“To me, Jenin is not a one ephemeral story in my career or even in my personal life. It is the city that can raise my morale and help me fly. It embodies the Palestinian spirit that sometimes trembles and falls but, beyond all expectations, rises to pursue its flights and dreams.”
It was probably a coincidence that brought me back twenty years. When I arrived in Jenin in September, I did not expect to relive this overwhelming feeling. Jenin is still the same inextinguishable flame that is home to fearless young men who are not intimidated by any potential Israeli invasion.
The success of the escape from Jalbou’ Prison was the reason I spent a number of days and nights in the city. It was like going back to 2002 when Jenin lived something unique, unlike any other city in the West Bank. Towards the end of Al-Aqsa Intifada, armed citizens spread out all over the city and publicly dared the occupation forces to raid the camp.
In 2002, Jenin became a legend in the minds of many. The battle in the camp against the occupation forces that April is still powerfully present in the minds of its inhabitants, even those who were not yet born when it happened.
Returning to Jenin now, 20 years later, I encountered many familiar faces. In a restaurant, I met Mahmoud who greeted me with the question, “Do you remember me?” “Yes,” I replied, “I remember you.” It is difficult to forget that face and those eyes. He continued, “I was released from jail a few months ago.” Mahmoud was wanted by the Israelis when I met him during the years of the Intifada.
I relived those feelings of anxiety and horror that we experienced every time we met an armed person in the camp. Mahmoud is one of the lucky ones; he was imprisoned and released, but the faces of many others have been turned into symbols or mere memories for the inhabitants of Jenin and for Palestinians in general.
During this visit, we did not face any difficulties in finding a place to stay, unlike ten years ago when we had to stay in the homes of people we did not know. At that time, people opened their homes to us since there were no hotels.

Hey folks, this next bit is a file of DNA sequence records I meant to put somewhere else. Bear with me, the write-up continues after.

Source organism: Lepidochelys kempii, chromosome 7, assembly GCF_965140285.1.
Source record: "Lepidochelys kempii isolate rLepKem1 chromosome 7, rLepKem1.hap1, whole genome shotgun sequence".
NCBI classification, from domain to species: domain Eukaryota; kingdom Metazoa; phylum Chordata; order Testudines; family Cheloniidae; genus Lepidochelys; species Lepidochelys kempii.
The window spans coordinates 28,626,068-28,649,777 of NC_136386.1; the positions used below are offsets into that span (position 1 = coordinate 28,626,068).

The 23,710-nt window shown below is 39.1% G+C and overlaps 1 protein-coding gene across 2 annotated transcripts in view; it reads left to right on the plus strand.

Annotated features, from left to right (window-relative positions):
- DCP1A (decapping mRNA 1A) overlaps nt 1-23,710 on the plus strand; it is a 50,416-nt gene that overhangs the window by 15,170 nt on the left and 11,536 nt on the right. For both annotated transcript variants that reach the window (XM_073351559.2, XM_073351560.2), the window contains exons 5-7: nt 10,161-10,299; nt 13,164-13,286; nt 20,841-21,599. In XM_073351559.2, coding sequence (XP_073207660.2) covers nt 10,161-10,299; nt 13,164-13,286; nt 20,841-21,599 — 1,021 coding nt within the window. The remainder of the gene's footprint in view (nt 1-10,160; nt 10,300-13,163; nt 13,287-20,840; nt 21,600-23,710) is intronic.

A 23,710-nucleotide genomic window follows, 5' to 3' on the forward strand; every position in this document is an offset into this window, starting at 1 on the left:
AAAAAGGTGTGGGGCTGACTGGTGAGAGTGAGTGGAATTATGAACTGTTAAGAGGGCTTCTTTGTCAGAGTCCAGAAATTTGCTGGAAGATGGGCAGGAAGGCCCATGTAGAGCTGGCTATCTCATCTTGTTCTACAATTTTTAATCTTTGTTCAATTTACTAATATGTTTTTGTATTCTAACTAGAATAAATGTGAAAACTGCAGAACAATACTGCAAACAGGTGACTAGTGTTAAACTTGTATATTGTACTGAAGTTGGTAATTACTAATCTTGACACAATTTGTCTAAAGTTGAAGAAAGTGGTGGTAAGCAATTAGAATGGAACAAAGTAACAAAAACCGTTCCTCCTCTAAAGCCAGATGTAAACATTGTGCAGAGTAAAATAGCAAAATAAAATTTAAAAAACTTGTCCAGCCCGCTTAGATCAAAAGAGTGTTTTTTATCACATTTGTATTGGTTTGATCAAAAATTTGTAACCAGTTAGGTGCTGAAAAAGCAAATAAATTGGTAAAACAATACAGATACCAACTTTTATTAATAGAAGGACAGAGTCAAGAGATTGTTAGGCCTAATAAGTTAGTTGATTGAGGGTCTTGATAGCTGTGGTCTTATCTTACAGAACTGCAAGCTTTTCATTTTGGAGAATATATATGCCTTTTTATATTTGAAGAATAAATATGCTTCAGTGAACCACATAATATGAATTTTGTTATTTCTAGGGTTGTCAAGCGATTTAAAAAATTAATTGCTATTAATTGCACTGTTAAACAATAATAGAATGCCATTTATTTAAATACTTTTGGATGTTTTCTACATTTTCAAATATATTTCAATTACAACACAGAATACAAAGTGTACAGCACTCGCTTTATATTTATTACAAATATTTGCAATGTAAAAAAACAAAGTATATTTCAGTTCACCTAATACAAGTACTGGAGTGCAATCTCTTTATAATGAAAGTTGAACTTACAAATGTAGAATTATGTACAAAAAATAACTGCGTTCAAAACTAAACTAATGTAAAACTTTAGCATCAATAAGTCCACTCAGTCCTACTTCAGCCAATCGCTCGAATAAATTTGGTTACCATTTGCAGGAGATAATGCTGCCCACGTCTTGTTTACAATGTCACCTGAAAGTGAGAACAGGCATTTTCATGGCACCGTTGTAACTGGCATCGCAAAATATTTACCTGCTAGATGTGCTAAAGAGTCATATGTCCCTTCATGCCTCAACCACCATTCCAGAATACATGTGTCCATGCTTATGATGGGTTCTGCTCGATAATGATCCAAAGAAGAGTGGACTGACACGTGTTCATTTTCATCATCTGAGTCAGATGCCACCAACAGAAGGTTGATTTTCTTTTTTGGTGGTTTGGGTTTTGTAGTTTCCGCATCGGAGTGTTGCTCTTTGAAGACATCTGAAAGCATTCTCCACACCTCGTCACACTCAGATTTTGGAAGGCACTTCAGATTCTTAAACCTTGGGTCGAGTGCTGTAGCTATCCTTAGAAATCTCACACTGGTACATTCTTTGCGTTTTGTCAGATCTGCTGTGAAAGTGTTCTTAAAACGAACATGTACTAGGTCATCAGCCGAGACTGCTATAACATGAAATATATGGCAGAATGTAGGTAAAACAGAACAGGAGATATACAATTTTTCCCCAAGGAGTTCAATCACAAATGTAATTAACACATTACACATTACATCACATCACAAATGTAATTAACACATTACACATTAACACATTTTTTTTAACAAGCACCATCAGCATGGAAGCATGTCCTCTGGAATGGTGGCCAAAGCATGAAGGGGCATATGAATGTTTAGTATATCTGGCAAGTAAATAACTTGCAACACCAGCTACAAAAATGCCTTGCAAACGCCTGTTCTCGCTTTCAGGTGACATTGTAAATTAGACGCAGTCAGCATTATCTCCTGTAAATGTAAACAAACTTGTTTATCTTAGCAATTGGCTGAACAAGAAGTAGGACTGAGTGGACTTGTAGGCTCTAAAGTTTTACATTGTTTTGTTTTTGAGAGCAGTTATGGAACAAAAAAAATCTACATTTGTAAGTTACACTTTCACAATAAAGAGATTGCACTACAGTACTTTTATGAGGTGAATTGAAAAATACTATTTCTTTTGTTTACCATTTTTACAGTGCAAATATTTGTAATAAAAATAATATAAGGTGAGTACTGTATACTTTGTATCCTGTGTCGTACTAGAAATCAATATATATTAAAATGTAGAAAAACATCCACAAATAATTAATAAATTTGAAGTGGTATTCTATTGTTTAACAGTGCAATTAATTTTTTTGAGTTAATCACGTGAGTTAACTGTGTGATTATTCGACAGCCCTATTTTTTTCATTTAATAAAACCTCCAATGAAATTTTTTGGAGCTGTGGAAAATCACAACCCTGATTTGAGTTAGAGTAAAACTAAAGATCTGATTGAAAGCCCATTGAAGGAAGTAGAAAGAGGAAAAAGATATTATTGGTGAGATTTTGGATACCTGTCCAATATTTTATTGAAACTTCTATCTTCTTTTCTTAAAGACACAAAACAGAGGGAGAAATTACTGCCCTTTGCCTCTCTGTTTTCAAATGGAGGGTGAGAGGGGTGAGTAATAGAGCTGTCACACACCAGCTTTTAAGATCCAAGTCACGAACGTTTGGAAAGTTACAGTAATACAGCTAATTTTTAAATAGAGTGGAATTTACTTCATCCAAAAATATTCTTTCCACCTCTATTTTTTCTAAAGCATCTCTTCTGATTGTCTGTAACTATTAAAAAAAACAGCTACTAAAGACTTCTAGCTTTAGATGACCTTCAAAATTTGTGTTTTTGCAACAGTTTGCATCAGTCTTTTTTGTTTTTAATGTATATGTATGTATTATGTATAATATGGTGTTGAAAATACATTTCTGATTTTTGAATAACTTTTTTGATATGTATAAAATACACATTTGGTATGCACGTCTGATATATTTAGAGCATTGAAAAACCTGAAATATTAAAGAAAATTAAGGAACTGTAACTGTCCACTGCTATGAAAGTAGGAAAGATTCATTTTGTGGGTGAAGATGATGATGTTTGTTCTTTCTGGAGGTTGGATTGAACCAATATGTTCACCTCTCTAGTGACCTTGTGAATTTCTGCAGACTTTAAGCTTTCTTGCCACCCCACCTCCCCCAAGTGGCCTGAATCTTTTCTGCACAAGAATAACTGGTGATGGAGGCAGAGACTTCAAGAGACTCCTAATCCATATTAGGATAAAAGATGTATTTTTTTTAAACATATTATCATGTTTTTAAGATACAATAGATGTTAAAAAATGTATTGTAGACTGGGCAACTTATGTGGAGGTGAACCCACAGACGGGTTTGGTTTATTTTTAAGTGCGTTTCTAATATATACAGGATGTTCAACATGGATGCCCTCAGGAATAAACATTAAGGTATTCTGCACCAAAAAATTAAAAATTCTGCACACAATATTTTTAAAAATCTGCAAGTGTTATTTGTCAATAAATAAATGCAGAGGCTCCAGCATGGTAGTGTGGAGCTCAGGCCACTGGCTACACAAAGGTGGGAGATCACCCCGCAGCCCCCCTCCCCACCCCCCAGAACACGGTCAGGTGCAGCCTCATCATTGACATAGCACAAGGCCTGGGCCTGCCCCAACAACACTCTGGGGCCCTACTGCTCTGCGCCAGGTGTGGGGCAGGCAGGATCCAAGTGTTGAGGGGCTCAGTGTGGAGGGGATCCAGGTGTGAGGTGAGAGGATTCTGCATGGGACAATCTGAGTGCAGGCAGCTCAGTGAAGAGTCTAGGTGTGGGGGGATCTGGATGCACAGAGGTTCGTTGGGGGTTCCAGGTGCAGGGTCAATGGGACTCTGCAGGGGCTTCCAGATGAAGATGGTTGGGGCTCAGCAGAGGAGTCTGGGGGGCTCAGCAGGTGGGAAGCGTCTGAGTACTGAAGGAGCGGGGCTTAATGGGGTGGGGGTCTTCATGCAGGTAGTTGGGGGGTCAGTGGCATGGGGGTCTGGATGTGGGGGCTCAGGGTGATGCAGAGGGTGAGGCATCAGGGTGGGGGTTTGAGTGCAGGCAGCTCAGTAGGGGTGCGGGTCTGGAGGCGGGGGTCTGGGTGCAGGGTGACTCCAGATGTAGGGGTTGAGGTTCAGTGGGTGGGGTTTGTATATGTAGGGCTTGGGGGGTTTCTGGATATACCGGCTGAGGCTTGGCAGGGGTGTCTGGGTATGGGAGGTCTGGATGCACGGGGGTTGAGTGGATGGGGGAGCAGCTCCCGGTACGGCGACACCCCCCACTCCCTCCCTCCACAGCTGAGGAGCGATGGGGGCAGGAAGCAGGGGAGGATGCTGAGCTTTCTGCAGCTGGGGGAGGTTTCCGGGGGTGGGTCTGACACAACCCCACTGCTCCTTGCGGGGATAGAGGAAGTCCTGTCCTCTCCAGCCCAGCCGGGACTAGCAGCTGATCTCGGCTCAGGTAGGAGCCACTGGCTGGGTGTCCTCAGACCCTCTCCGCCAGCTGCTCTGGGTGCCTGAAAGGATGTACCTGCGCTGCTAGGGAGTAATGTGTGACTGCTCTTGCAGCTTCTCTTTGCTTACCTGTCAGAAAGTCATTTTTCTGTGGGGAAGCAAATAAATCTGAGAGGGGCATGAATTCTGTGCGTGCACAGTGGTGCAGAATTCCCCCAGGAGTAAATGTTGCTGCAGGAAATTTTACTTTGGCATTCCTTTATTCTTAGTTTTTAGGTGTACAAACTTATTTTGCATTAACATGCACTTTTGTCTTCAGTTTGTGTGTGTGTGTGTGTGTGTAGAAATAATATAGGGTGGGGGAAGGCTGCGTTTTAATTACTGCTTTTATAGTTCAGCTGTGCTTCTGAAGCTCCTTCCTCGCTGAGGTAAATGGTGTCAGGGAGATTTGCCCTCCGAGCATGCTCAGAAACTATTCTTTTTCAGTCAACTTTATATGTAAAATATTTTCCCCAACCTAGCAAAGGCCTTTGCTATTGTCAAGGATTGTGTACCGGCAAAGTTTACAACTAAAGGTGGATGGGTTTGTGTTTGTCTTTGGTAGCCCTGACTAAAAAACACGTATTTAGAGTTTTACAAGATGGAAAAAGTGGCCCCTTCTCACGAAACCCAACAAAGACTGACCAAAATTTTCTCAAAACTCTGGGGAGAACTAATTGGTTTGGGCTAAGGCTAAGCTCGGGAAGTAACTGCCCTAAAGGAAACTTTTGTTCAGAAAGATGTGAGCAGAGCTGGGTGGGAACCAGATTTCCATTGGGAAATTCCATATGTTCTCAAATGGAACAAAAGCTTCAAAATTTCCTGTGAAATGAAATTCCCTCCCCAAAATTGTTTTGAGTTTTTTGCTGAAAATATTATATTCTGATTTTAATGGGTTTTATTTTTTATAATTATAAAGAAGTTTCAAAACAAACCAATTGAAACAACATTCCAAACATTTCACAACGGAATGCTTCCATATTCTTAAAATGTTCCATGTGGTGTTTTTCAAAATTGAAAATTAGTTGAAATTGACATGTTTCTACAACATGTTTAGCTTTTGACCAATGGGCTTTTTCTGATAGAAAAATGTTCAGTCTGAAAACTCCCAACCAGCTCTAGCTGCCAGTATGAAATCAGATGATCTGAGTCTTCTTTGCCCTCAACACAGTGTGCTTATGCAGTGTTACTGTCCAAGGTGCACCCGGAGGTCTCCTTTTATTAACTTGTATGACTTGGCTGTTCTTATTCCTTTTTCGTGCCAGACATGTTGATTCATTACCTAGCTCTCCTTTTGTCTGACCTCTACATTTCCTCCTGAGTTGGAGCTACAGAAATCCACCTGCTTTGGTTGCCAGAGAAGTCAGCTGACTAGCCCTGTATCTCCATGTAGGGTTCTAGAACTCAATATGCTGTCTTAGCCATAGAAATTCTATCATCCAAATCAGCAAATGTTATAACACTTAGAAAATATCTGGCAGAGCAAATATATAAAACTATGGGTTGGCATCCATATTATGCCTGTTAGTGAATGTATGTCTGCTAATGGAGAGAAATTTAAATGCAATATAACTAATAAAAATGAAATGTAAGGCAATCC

At first sight, life in Jenin may appear normal, with restaurants, hotels, and shops that open their doors every morning. But in Jenin we have the feeling that we are in a small village that monitors every stranger that comes in. On every street, people ask the crew, “Are you from the Israeli press?” “No, we are from Al-Jazeera.” The yellow Israeli vehicle plates raise suspicion and fear. The car was photographed and the photograph was circulated several times before our movement in the city became familiar to inhabitants.
In Jenin, we met people who have never given up hope; they have not allowed fear to infiltrate their hearts and have not been broken by the Israeli occupation forces. It is probably not a coincidence that the six prisoners who managed to escape are all from the vicinity of Jenin and the camp.
To me, Jenin is not a one ephemeral story in my career or even in my personal life. It is the city that can raise my morale and help me fly. It embodies the Palestinian spirit that sometimes trembles and falls but, beyond all expectations, rises to pursue its flights and dreams.
And this has been my experience as a journalist; the moment I’m physically exhausted and mentally drained, I’m faced with a new, surprising legend. It might emerge from a small opening, or from a tunnel dug underground.
Shireen Abu Aqleh’s bio, in her words:
“For 24 years I have been covering the Palestinian-Israeli conflict for Al Jazeera. In addition to the political issue, my concern has been and will always be the human story and the daily suffering of my people under occupation. Before joining my current channel, I was a co-founder of Sawt Falasteen Radio. Throughout my career, I have covered four wars against the Gaza Strip and the Israeli war on Lebanon in 2006, in addition to the incursions into the West Bank. Furthermore, I have covered events in the United States, the United Kingdom, Turkey and Egypt.”